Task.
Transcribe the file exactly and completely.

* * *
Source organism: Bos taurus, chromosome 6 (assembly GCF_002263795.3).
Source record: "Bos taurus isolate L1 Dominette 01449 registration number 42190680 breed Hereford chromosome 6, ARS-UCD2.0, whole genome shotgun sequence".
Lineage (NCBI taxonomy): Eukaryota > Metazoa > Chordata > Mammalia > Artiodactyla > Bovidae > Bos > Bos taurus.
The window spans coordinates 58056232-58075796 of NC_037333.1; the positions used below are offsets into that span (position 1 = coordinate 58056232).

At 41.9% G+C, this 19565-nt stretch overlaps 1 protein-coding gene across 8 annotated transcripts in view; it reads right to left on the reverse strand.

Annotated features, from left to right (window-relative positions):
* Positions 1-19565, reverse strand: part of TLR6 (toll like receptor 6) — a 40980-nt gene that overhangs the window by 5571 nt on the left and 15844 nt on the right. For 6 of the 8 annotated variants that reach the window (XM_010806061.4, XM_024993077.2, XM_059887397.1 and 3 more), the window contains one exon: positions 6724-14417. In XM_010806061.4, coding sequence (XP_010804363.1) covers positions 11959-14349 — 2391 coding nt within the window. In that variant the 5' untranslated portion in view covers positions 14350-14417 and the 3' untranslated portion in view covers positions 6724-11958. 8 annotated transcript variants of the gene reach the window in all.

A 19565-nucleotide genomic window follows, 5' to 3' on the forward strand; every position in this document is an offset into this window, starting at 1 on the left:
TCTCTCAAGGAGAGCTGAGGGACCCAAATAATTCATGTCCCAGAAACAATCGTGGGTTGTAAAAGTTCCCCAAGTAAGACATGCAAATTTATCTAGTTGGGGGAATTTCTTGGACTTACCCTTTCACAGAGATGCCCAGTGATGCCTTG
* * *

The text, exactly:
Source organism: Bos taurus, chromosome 6 (assembly GCF_002263795.3).
Source record: "Bos taurus isolate L1 Dominette 01449 registration number 42190680 breed Hereford chromosome 6, ARS-UCD2.0, whole genome shotgun sequence".
Lineage (NCBI taxonomy): Eukaryota > Metazoa > Chordata > Mammalia > Artiodactyla > Bovidae > Bos > Bos taurus.
The window spans coordinates 58056232-58075796 of NC_037333.1; the positions used below are offsets into that span (position 1 = coordinate 58056232).

At 41.9% G+C, this 19565-nt stretch overlaps 1 protein-coding gene across 8 annotated transcripts in view; it reads right to left on the reverse strand.

Annotated features, from left to right (window-relative positions):
* Positions 1-19565, reverse strand: part of TLR6 (toll like receptor 6) — a 40980-nt gene that overhangs the window by 5571 nt on the left and 15844 nt on the right. For 6 of the 8 annotated variants that reach the window (XM_010806061.4, XM_024993077.2, XM_059887397.1 and 3 more), the window contains one exon: positions 6724-14417. In XM_010806061.4, coding sequence (XP_010804363.1) covers positions 11959-14349 — 2391 coding nt within the window. In that variant the 5' untranslated portion in view covers positions 14350-14417 and the 3' untranslated portion in view covers positions 6724-11958. 8 annotated transcript variants of the gene reach the window in all.

A 19565-nucleotide genomic window follows, 5' to 3' on the forward strand; every position in this document is an offset into this window, starting at 1 on the left:
TCTCTCAAGGAGAGCTGAGGGACCCAAATAATTCATGTCCCAGAAACAATCGTGGGTTGTAAAAGTTCCCCAAGTAAGACATGCAAATTTATCTAGTTGGGGGAATTTCTTGGACTTACCCTTTCACAGAGATGCCCAGTGATGCCTTG